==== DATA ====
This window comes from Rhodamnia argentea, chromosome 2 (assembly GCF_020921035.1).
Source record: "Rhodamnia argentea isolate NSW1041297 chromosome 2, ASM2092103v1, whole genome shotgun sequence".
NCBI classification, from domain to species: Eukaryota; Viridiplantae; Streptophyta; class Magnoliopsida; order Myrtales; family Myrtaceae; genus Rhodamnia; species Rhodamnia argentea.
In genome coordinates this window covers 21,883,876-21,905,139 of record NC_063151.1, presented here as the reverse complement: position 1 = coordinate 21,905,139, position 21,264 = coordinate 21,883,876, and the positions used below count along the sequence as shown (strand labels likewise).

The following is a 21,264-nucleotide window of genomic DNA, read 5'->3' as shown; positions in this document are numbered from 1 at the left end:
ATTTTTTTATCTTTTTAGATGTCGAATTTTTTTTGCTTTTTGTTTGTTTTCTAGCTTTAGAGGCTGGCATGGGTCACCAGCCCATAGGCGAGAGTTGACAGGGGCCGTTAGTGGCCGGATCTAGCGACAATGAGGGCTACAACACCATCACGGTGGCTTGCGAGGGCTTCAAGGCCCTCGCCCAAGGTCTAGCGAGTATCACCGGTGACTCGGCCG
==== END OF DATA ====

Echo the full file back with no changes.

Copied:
This window comes from Rhodamnia argentea, chromosome 2 (assembly GCF_020921035.1).
Source record: "Rhodamnia argentea isolate NSW1041297 chromosome 2, ASM2092103v1, whole genome shotgun sequence".
NCBI classification, from domain to species: Eukaryota; Viridiplantae; Streptophyta; class Magnoliopsida; order Myrtales; family Myrtaceae; genus Rhodamnia; species Rhodamnia argentea.
In genome coordinates this window covers 21,883,876-21,905,139 of record NC_063151.1, presented here as the reverse complement: position 1 = coordinate 21,905,139, position 21,264 = coordinate 21,883,876, and the positions used below count along the sequence as shown (strand labels likewise).

The following is a 21,264-nucleotide window of genomic DNA, read 5'->3' as shown; positions in this document are numbered from 1 at the left end:
ATTTTTTTATCTTTTTAGATGTCGAATTTTTTTTGCTTTTTGTTTGTTTTCTAGCTTTAGAGGCTGGCATGGGTCACCAGCCCATAGGCGAGAGTTGACAGGGGCCGTTAGTGGCCGGATCTAGCGACAATGAGGGCTACAACACCATCACGGTGGCTTGCGAGGGCTTCAAGGCCCTCGCCCAAGGTCTAGCGAGTATCACCGGTGACTCGGCCG